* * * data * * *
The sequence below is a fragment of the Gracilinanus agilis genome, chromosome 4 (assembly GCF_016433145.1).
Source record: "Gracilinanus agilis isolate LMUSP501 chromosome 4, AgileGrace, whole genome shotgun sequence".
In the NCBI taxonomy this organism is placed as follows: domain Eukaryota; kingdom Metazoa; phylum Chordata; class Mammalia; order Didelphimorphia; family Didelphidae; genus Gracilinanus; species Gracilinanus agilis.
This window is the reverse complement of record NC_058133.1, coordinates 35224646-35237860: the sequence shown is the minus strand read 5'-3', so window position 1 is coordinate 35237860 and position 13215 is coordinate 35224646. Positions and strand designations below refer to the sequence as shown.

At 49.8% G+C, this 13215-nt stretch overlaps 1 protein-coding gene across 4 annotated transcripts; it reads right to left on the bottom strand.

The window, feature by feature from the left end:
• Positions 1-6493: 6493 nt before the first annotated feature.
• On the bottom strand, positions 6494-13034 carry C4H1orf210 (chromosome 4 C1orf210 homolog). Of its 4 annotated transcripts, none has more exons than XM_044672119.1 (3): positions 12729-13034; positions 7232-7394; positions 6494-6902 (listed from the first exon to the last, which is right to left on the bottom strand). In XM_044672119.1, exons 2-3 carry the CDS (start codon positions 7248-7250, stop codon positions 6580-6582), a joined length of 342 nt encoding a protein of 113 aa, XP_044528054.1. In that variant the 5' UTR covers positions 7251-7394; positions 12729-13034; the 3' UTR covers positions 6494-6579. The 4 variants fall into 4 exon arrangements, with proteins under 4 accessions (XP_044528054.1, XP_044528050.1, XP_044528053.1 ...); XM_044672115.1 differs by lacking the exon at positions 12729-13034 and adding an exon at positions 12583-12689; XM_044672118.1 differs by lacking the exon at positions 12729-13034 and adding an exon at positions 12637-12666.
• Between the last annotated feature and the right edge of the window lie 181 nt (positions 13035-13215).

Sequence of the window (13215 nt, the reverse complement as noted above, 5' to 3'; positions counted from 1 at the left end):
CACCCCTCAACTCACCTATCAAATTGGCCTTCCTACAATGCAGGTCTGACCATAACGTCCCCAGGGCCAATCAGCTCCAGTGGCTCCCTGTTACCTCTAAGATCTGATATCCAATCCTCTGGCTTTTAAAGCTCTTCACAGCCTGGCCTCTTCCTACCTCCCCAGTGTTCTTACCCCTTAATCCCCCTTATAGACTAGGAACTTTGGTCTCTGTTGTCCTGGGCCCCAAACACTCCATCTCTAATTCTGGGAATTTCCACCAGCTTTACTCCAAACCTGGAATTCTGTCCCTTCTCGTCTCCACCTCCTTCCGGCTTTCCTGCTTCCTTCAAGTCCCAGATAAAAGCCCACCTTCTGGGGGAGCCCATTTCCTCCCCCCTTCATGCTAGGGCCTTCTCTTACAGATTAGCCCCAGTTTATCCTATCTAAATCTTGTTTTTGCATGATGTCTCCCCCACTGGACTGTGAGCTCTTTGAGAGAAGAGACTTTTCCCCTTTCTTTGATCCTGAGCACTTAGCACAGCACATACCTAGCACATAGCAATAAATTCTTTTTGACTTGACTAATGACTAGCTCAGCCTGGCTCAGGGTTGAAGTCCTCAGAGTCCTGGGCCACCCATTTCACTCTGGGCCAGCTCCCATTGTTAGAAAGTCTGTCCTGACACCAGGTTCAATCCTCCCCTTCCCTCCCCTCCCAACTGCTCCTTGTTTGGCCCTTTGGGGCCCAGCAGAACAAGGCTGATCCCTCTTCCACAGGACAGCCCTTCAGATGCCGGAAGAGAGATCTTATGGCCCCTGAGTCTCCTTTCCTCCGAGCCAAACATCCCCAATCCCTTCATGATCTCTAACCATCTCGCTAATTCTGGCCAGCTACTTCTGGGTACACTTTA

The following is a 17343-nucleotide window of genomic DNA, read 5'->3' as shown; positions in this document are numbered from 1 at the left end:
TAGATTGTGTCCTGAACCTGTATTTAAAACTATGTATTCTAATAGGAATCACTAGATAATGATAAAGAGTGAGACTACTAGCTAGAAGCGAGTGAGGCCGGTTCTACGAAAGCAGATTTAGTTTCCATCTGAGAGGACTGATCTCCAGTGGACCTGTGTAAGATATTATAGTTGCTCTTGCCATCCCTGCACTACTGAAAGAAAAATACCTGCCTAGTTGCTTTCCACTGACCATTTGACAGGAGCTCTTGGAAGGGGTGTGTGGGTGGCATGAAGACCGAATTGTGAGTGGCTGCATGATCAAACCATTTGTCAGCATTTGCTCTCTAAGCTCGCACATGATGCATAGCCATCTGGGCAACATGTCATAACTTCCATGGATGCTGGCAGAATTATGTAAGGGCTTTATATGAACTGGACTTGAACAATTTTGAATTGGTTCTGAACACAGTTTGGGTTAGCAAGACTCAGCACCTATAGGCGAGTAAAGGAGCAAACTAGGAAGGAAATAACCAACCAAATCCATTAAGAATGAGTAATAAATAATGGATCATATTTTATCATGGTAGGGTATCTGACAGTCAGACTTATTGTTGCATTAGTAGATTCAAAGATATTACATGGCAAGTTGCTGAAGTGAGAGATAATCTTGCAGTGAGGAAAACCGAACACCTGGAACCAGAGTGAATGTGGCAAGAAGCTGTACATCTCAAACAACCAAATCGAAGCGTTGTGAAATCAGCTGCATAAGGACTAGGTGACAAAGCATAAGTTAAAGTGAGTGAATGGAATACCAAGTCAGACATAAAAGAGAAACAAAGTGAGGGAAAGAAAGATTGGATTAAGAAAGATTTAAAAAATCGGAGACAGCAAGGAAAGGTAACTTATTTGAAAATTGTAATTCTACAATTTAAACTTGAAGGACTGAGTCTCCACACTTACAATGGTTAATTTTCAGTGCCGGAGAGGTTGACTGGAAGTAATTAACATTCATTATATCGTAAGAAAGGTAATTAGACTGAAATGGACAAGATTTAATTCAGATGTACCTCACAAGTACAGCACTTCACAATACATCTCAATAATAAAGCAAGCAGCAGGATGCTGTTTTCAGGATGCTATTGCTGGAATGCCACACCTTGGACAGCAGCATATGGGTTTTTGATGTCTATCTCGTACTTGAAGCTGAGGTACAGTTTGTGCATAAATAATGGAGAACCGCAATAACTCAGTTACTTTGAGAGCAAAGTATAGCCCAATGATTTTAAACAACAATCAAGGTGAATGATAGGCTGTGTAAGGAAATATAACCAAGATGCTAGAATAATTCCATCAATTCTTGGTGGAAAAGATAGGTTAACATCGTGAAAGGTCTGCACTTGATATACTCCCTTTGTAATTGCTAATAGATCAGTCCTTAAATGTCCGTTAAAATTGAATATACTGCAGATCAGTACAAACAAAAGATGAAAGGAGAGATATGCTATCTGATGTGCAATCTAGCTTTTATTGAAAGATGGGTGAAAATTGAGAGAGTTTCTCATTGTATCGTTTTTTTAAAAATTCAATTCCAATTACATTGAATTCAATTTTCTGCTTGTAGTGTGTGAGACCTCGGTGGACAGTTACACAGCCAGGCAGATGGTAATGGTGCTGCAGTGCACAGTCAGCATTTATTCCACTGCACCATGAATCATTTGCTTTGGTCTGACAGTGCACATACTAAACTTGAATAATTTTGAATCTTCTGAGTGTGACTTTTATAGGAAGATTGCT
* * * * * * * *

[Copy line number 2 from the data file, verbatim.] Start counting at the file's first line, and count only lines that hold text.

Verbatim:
Source record: "Gracilinanus agilis isolate LMUSP501 chromosome 4, AgileGrace, whole genome shotgun sequence".